Monday, October 17, 2011

Green Lantern

I had such high hopes for the dramatization of one of my favorite comic books, Green Lantern. Alas, there are so many things wrong with the movie that fanboys have, for the most part, turned away.

This is an origin story, and, as such, has the usual origin story problems: it takes a long time to get started, characters are introduced that you might not see immediately thereafter, etc. The opening sequence of this movie is much too long. Still, you need to know that Hal Jordan's father died as a test pilot and that event would profoundly influence his life. But we get to live a long sequence of the event, and get to revisit it in flashbacks. For a test pilot, Hal Jordan is uniquely wimpy. You'd think they'd have psychological counseling of their pilots before they let them loose with billion dollar planes, wouldn't you?

There are also character developments that disappear, transition points that are never made. In many ways, this movie is a movie pieced together, a mess.

When Abin Sur, one of the most valiant of the Green Lantern corps, who are the peacekeepers of our part of the universe, crash lands on Earth, his ring seeks out a person with no fear: Hal Jordan. Only Jordan has plenty of fears. But as sometime-boss, sometime-girlfriend Carol Ferris points out, the courageous person is the person who can confront their fears and overcome them.

Strangely enough, the most compelling parts of the film take place on OA, the home planet of the Green Lanterns and the Guardians, who for millenia have told them what to do. That's where Hal as GL is taken for his training and indoctrination into the corps. It's great fun watching the drill sergeant of the Lanterns teach Hal how to fight. In fact, the characters in this film who are the most compelling to watch are the alien Lanterns, characters like Sinestro (played by a powerful Mark Strong), Toma-Re, a fish-like chicken biped (voiced wonderfully by Geoffrey Rush). And the purple but majestic Abin Sur (played in a lot of makeup by Temuera Morrison) , the dying Lantern who bequests his ring to a human weakling. When the camera is on any of these terrifically-drawn characters (well, only Toma-Re is animated), the movie comes to life. When it settles back down to Hal Jordan himself, it -- actually, we -- go to sleep.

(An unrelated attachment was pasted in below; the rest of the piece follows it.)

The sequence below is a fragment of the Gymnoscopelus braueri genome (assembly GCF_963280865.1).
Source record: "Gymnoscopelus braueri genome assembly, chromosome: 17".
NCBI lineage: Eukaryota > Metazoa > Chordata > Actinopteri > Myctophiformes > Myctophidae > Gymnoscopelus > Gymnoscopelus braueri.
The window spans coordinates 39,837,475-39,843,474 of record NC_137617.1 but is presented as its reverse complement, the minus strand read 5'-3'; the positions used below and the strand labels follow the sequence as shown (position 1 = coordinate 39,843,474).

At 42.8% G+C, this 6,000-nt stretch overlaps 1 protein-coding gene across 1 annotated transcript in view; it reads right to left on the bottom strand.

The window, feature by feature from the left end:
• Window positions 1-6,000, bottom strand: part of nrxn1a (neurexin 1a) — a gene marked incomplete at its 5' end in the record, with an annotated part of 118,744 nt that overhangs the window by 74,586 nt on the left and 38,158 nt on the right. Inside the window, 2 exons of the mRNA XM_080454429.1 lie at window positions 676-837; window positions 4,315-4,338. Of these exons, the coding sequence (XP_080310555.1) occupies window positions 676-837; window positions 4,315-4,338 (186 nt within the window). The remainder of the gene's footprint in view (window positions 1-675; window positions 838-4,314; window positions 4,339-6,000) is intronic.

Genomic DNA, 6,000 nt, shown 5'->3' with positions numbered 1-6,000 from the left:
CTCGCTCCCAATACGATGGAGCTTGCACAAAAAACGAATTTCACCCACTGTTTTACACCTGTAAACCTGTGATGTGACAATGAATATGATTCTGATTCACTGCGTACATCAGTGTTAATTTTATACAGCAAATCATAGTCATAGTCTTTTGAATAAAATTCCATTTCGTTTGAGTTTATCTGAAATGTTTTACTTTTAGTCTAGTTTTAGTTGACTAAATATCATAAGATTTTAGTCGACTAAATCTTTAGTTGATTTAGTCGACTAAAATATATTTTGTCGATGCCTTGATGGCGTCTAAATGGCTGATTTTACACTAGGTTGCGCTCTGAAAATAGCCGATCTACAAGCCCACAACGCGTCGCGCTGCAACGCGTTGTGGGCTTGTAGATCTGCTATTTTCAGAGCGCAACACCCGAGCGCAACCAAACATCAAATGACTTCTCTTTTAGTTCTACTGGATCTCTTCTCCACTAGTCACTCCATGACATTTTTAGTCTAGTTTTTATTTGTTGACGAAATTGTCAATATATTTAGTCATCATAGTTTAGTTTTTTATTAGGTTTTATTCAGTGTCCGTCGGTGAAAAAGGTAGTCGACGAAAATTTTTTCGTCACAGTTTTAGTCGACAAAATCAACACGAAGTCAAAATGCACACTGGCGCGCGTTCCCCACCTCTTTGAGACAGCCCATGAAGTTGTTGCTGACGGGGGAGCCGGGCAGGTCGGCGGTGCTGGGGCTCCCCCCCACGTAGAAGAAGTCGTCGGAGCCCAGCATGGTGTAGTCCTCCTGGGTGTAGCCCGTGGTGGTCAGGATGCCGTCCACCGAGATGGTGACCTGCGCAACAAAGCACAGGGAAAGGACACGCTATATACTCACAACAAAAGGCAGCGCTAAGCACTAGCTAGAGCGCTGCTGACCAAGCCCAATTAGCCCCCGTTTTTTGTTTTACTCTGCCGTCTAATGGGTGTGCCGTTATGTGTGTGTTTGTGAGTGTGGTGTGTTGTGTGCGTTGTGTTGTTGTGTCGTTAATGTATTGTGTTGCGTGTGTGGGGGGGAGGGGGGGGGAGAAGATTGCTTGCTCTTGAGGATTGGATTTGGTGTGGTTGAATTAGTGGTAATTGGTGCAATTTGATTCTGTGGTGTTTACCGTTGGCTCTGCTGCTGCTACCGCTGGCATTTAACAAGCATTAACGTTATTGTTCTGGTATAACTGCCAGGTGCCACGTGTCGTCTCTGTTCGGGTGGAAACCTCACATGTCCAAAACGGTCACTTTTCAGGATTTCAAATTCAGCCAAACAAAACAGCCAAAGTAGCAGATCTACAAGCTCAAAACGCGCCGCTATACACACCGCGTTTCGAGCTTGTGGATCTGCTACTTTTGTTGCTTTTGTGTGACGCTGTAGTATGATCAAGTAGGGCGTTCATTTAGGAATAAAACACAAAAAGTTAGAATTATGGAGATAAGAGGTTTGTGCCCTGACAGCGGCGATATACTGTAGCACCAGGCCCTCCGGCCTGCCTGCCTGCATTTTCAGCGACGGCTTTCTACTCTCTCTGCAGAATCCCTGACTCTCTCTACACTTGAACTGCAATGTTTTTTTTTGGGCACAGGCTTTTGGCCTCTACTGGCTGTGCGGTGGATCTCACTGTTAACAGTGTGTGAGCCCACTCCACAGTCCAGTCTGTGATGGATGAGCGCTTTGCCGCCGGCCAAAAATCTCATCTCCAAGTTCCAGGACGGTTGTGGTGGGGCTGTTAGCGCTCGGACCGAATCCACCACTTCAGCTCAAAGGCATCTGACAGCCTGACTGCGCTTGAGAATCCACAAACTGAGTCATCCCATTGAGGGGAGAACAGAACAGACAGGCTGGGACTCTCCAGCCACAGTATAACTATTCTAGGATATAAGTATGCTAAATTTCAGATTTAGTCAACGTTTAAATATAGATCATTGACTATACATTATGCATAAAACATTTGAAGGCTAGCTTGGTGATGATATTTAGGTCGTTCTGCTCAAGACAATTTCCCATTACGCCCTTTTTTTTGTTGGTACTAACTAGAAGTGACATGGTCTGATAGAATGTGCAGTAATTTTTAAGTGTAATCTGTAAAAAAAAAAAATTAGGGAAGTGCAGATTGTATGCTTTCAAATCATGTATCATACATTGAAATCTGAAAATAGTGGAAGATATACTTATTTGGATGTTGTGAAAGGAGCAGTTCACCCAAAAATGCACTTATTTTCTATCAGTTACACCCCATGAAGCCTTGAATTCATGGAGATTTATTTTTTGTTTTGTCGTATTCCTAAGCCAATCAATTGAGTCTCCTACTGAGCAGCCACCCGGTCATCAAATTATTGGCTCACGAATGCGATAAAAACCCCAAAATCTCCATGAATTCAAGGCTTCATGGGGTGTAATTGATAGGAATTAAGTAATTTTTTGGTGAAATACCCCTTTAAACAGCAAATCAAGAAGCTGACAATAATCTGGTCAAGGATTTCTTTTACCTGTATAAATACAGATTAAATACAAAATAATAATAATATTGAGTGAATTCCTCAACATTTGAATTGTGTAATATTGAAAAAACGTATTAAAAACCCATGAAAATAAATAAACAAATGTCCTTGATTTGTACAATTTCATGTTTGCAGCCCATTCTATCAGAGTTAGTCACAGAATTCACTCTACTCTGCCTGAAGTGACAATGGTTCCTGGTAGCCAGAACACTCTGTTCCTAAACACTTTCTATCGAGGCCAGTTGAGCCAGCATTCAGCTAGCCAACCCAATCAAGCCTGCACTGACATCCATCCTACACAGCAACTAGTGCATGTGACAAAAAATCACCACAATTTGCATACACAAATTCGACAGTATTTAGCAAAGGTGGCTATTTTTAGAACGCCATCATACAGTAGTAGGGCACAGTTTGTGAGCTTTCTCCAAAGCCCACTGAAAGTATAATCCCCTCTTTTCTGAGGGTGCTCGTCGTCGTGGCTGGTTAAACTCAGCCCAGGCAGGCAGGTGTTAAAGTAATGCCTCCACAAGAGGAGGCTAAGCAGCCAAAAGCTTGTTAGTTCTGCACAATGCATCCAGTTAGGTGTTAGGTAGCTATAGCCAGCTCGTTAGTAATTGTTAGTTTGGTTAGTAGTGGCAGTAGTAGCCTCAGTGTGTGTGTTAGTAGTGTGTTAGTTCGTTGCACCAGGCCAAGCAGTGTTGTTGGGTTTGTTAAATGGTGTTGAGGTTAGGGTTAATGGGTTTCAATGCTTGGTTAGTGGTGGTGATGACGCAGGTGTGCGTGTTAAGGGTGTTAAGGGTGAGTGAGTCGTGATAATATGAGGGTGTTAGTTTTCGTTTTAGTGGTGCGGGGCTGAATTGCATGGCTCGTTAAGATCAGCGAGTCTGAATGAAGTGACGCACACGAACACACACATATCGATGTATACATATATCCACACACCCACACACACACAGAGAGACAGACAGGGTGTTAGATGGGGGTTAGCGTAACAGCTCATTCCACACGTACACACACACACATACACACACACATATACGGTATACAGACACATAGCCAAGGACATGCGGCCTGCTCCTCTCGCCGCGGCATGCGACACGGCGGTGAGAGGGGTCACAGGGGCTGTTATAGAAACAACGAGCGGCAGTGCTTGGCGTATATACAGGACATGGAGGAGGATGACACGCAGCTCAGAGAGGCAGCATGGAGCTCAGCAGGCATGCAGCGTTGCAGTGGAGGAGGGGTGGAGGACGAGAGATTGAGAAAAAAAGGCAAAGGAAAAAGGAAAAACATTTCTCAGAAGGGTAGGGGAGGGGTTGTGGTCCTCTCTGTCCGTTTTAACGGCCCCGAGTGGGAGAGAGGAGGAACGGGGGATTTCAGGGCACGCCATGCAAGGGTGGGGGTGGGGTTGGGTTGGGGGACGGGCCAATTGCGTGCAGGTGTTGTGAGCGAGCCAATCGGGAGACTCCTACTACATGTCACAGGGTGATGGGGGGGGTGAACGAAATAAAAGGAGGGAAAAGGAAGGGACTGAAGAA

I know there will be changes in the transition from comic book to live action. I can live with a different suit -- which actually was magnificently brought together by veteran costume designer Ngila Dickson -- and I can live with the loss of the white gloves. It was great to see the supporting characters from the sixties' comic book come to life, but terribly disappointing to see Green Lantern himself -- Hal Jordan -- as such a weakling, so fearful. This is NOT the GL I grew up with.

Thumb's down.


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